Understanding Your Policy’s Out-of-Pocket Maximum

Small Business

Understanding Your Policy’s Out-of-Pocket Maximum

Published on December 18, 2017

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What is an out-of-pocket maximum?

As a small business owner, there is a variety of health insurance plans to choose from, and offering your employees health insurance options with different out-of-pocket limits allows them to choose the plan most suited to their needs
First of all, let’s define what an out-of-pocket maximum is, exactly.  An out-of-pocket maximum is a yearly limit on what you may have to spend for health-care services under your health insurance plan. You generally have to contribute towards covered services before insurance pays 100% of the costs for benefits included within the plan’s coverage.
After you have spent the out-of-pocket maximum outlined in your health plan, your health insurance company will typically pay all costs for covered services for the rest of the plan year. The monthly premium (what you pay every month to have insurance) does not go towards meeting the out-of-pocket limit.

How do you reach your health plan’s out-of-pocket maximum?

Several costs go towards meeting your maximum within the plan year, which might include deductibles and copayments or coinsurance that you’ve paid for services covered by your plan.
Typically, the health plan deductible and copayments or coinsurance that you pay all go towards meeting your out-of-pocket maximum. These out-of-pocket costs are the total amount of “cost-sharing” your plan requires for covered medical services for the plan year.

How does your premium relate to the out-of-pocket maximum?

The monthly premium you pay to maintain your coverage does not go towards meeting that out-of-pocket maximum, but it’s one of the costs to consider when selecting a health plan.
In simple terms, a health insurance plan with a lower out-of-pocket max will likely come with a higher premium, and a plan higher out-of-pocket max will usually have a lower premium.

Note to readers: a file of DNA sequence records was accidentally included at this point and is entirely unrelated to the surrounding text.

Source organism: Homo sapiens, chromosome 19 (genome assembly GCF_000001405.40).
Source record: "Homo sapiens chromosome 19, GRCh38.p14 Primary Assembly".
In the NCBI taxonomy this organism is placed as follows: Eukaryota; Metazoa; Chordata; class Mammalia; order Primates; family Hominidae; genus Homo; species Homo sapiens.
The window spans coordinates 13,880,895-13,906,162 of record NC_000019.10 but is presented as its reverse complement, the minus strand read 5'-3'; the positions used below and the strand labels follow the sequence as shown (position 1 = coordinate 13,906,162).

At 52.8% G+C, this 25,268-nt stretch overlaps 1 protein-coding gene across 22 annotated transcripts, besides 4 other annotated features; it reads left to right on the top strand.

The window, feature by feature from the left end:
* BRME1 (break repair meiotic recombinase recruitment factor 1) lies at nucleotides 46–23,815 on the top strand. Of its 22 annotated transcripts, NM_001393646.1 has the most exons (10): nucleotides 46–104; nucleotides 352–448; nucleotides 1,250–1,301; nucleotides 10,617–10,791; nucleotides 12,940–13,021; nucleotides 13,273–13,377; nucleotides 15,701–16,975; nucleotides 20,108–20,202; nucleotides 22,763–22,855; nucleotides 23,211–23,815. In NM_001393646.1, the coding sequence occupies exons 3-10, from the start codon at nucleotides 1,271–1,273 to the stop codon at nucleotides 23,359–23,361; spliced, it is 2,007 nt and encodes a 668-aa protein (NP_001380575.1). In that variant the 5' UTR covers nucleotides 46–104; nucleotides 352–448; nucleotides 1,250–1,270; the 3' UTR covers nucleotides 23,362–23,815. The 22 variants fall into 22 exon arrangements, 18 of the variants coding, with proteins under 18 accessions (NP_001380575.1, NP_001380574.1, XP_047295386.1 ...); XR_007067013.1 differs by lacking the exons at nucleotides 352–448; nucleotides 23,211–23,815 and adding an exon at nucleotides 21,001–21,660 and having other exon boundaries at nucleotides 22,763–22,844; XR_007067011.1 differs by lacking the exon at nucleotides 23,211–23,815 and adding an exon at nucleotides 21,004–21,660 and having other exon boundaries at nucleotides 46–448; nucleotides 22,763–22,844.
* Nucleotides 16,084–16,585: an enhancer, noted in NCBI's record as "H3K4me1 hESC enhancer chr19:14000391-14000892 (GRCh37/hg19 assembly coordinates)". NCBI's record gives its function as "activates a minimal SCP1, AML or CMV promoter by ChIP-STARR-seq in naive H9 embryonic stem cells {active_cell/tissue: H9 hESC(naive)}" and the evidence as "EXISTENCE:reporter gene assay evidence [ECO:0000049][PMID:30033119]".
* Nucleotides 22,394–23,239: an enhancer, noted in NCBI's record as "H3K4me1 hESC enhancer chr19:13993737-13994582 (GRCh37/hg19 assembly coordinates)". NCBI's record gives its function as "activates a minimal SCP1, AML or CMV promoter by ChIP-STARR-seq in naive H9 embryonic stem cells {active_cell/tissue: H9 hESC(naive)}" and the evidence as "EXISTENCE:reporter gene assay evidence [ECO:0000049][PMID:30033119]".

Typically, if your employee is a healthy person with few medical costs, they might benefit most from a low monthly premium paired with high out-of-pocket costs, since they might not even meet their out-of-pocket maximum to benefit from the full coverage. On the other hand, someone with a chronic illness or any condition which requires doctor’s visits, treatments, and/or medication might want to choose the plan with a higher premium, but a lower out-of-pocket maximum to meet, so that they can benefit from the full coverage once they meet that maximum.
You might want to offer your employees a range of choices – or at least a couple of different plans with different out-of-pocket maximum amounts. Different employees might have different health needs or preferences.

Choosing a plan for your small business with the out-of-pocket maximum in mind

Consider two main factors when choosing a plan and understanding its out-of-pocket maximum:

  • The price of your premium share (the amount you pay toward employee premiums)
  • The health needs of your employees (their frequency of doctor visits)

While there could be benefits to you and your employees from having a low out-of-pocket maximum, you’ll want to make sure that the cost of the premium with that plan is still within the price range of your business and your employees.
It’s important to make sure you offer options for healthcare plans that apply to a variety of employees.  Offering a few different plans (with different out-of-pocket maximums) allows for employees to tailor their health coverage to their needs, and might even end up saving you money on premium costs.
With all the insurance options available, it’s important to understand what your employees need and how out-of-pocket maximum amounts will affect them. Understanding what this maximum means for costs and coverage may help you weigh your coverage options.

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